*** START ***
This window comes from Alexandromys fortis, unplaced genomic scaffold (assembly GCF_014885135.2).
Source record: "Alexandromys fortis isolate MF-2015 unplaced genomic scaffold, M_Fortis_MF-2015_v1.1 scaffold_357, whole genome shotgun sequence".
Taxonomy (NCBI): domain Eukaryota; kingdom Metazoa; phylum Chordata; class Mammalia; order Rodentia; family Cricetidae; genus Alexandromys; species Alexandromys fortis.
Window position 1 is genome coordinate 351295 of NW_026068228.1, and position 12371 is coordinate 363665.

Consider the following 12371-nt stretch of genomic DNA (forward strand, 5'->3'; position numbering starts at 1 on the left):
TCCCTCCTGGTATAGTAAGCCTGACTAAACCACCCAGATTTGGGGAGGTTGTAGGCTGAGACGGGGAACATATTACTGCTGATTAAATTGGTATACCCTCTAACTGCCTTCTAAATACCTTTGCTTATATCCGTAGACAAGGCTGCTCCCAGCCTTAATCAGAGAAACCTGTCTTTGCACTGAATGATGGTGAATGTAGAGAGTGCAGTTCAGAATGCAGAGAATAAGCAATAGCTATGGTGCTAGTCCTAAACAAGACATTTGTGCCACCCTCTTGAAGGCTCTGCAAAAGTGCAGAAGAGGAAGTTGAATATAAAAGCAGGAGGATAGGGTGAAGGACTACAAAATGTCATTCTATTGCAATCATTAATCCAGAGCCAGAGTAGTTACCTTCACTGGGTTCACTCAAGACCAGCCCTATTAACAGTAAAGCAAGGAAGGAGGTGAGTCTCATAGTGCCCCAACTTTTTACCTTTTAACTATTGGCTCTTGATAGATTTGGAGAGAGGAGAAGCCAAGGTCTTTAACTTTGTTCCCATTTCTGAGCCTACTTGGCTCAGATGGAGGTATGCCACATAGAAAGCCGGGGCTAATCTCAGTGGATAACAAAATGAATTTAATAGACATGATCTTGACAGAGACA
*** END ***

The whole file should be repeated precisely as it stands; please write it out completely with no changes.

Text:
This window comes from Alexandromys fortis, unplaced genomic scaffold (assembly GCF_014885135.2).
Source record: "Alexandromys fortis isolate MF-2015 unplaced genomic scaffold, M_Fortis_MF-2015_v1.1 scaffold_357, whole genome shotgun sequence".
Taxonomy (NCBI): domain Eukaryota; kingdom Metazoa; phylum Chordata; class Mammalia; order Rodentia; family Cricetidae; genus Alexandromys; species Alexandromys fortis.
Window position 1 is genome coordinate 351295 of NW_026068228.1, and position 12371 is coordinate 363665.

Consider the following 12371-nt stretch of genomic DNA (forward strand, 5'->3'; position numbering starts at 1 on the left):
TCCCTCCTGGTATAGTAAGCCTGACTAAACCACCCAGATTTGGGGAGGTTGTAGGCTGAGACGGGGAACATATTACTGCTGATTAAATTGGTATACCCTCTAACTGCCTTCTAAATACCTTTGCTTATATCCGTAGACAAGGCTGCTCCCAGCCTTAATCAGAGAAACCTGTCTTTGCACTGAATGATGGTGAATGTAGAGAGTGCAGTTCAGAATGCAGAGAATAAGCAATAGCTATGGTGCTAGTCCTAAACAAGACATTTGTGCCACCCTCTTGAAGGCTCTGCAAAAGTGCAGAAGAGGAAGTTGAATATAAAAGCAGGAGGATAGGGTGAAGGACTACAAAATGTCATTCTATTGCAATCATTAATCCAGAGCCAGAGTAGTTACCTTCACTGGGTTCACTCAAGACCAGCCCTATTAACAGTAAAGCAAGGAAGGAGGTGAGTCTCATAGTGCCCCAACTTTTTACCTTTTAACTATTGGCTCTTGATAGATTTGGAGAGAGGAGAAGCCAAGGTCTTTAACTTTGTTCCCATTTCTGAGCCTACTTGGCTCAGATGGAGGTATGCCACATAGAAAGCCGGGGCTAATCTCAGTGGATAACAAAATGAATTTAATAGACATGATCTTGACAGAGACA